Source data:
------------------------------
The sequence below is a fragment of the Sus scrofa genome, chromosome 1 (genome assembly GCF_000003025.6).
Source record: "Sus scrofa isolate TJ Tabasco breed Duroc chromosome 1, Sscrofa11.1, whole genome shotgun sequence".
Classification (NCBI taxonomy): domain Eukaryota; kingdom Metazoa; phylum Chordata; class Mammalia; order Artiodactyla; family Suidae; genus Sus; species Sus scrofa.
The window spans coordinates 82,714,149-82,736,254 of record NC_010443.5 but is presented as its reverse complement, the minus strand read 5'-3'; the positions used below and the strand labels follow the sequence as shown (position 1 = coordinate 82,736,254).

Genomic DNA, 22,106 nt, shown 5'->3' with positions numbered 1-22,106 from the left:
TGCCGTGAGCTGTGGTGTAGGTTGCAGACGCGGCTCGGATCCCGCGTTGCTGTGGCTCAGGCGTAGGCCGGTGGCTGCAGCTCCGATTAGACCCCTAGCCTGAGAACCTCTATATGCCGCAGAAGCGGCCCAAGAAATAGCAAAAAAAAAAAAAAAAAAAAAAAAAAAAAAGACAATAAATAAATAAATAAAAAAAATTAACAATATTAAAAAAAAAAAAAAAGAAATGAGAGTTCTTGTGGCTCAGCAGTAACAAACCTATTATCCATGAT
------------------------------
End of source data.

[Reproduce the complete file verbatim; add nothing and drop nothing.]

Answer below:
The sequence below is a fragment of the Sus scrofa genome, chromosome 1 (genome assembly GCF_000003025.6).
Source record: "Sus scrofa isolate TJ Tabasco breed Duroc chromosome 1, Sscrofa11.1, whole genome shotgun sequence".
Classification (NCBI taxonomy): domain Eukaryota; kingdom Metazoa; phylum Chordata; class Mammalia; order Artiodactyla; family Suidae; genus Sus; species Sus scrofa.
The window spans coordinates 82,714,149-82,736,254 of record NC_010443.5 but is presented as its reverse complement, the minus strand read 5'-3'; the positions used below and the strand labels follow the sequence as shown (position 1 = coordinate 82,736,254).

Genomic DNA, 22,106 nt, shown 5'->3' with positions numbered 1-22,106 from the left:
TGCCGTGAGCTGTGGTGTAGGTTGCAGACGCGGCTCGGATCCCGCGTTGCTGTGGCTCAGGCGTAGGCCGGTGGCTGCAGCTCCGATTAGACCCCTAGCCTGAGAACCTCTATATGCCGCAGAAGCGGCCCAAGAAATAGCAAAAAAAAAAAAAAAAAAAAAAAAAAAAAAGACAATAAATAAATAAATAAAAAAAATTAACAATATTAAAAAAAAAAAAAAAGAAATGAGAGTTCTTGTGGCTCAGCAGTAACAAACCTATTATCCATGAT